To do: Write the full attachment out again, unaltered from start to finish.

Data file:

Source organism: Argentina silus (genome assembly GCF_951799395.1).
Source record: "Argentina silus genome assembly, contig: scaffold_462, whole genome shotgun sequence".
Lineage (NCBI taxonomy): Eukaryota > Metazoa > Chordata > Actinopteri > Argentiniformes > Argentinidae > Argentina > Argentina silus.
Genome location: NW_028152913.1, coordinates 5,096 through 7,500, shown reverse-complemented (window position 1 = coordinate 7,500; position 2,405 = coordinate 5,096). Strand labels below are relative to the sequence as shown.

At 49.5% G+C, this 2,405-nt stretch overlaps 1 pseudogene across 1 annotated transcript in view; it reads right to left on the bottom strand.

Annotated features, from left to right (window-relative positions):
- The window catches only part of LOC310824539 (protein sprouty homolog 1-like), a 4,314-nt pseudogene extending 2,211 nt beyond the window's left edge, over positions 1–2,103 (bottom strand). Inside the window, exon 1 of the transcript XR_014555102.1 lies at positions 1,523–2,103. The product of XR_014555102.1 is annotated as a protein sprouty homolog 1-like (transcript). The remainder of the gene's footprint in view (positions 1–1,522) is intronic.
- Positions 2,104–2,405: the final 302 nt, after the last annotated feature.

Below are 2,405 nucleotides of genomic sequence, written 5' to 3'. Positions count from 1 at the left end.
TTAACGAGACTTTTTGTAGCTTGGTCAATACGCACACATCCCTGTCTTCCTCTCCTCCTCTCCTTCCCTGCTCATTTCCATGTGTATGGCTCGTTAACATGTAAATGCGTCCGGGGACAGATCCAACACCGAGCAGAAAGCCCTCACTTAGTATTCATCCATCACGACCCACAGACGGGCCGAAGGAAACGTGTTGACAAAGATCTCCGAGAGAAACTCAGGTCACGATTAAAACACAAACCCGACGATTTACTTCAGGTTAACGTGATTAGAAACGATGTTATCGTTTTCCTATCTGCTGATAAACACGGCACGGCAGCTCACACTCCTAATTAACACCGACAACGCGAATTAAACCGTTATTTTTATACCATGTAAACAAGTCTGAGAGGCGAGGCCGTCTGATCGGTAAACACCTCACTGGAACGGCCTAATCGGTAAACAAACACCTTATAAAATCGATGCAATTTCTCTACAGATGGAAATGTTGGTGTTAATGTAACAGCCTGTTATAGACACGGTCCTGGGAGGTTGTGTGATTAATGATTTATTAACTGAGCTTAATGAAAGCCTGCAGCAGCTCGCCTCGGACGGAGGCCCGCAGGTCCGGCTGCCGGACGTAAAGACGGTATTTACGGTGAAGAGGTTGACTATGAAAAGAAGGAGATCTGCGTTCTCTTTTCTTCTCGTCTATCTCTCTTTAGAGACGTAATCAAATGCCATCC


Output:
Source organism: Argentina silus (genome assembly GCF_951799395.1).
Source record: "Argentina silus genome assembly, contig: scaffold_462, whole genome shotgun sequence".
Lineage (NCBI taxonomy): Eukaryota > Metazoa > Chordata > Actinopteri > Argentiniformes > Argentinidae > Argentina > Argentina silus.
Genome location: NW_028152913.1, coordinates 5,096 through 7,500, shown reverse-complemented (window position 1 = coordinate 7,500; position 2,405 = coordinate 5,096). Strand labels below are relative to the sequence as shown.

At 49.5% G+C, this 2,405-nt stretch overlaps 1 pseudogene across 1 annotated transcript in view; it reads right to left on the bottom strand.

Annotated features, from left to right (window-relative positions):
- The window catches only part of LOC310824539 (protein sprouty homolog 1-like), a 4,314-nt pseudogene extending 2,211 nt beyond the window's left edge, over positions 1–2,103 (bottom strand). Inside the window, exon 1 of the transcript XR_014555102.1 lies at positions 1,523–2,103. The product of XR_014555102.1 is annotated as a protein sprouty homolog 1-like (transcript). The remainder of the gene's footprint in view (positions 1–1,522) is intronic.
- Positions 2,104–2,405: the final 302 nt, after the last annotated feature.

Below are 2,405 nucleotides of genomic sequence, written 5' to 3'. Positions count from 1 at the left end.
TTAACGAGACTTTTTGTAGCTTGGTCAATACGCACACATCCCTGTCTTCCTCTCCTCCTCTCCTTCCCTGCTCATTTCCATGTGTATGGCTCGTTAACATGTAAATGCGTCCGGGGACAGATCCAACACCGAGCAGAAAGCCCTCACTTAGTATTCATCCATCACGACCCACAGACGGGCCGAAGGAAACGTGTTGACAAAGATCTCCGAGAGAAACTCAGGTCACGATTAAAACACAAACCCGACGATTTACTTCAGGTTAACGTGATTAGAAACGATGTTATCGTTTTCCTATCTGCTGATAAACACGGCACGGCAGCTCACACTCCTAATTAACACCGACAACGCGAATTAAACCGTTATTTTTATACCATGTAAACAAGTCTGAGAGGCGAGGCCGTCTGATCGGTAAACACCTCACTGGAACGGCCTAATCGGTAAACAAACACCTTATAAAATCGATGCAATTTCTCTACAGATGGAAATGTTGGTGTTAATGTAACAGCCTGTTATAGACACGGTCCTGGGAGGTTGTGTGATTAATGATTTATTAACTGAGCTTAATGAAAGCCTGCAGCAGCTCGCCTCGGACGGAGGCCCGCAGGTCCGGCTGCCGGACGTAAAGACGGTATTTACGGTGAAGAGGTTGACTATGAAAAGAAGGAGATCTGCGTTCTCTTTTCTTCTCGTCTATCTCTCTTTAGAGACGTAATCAAATGCCATCC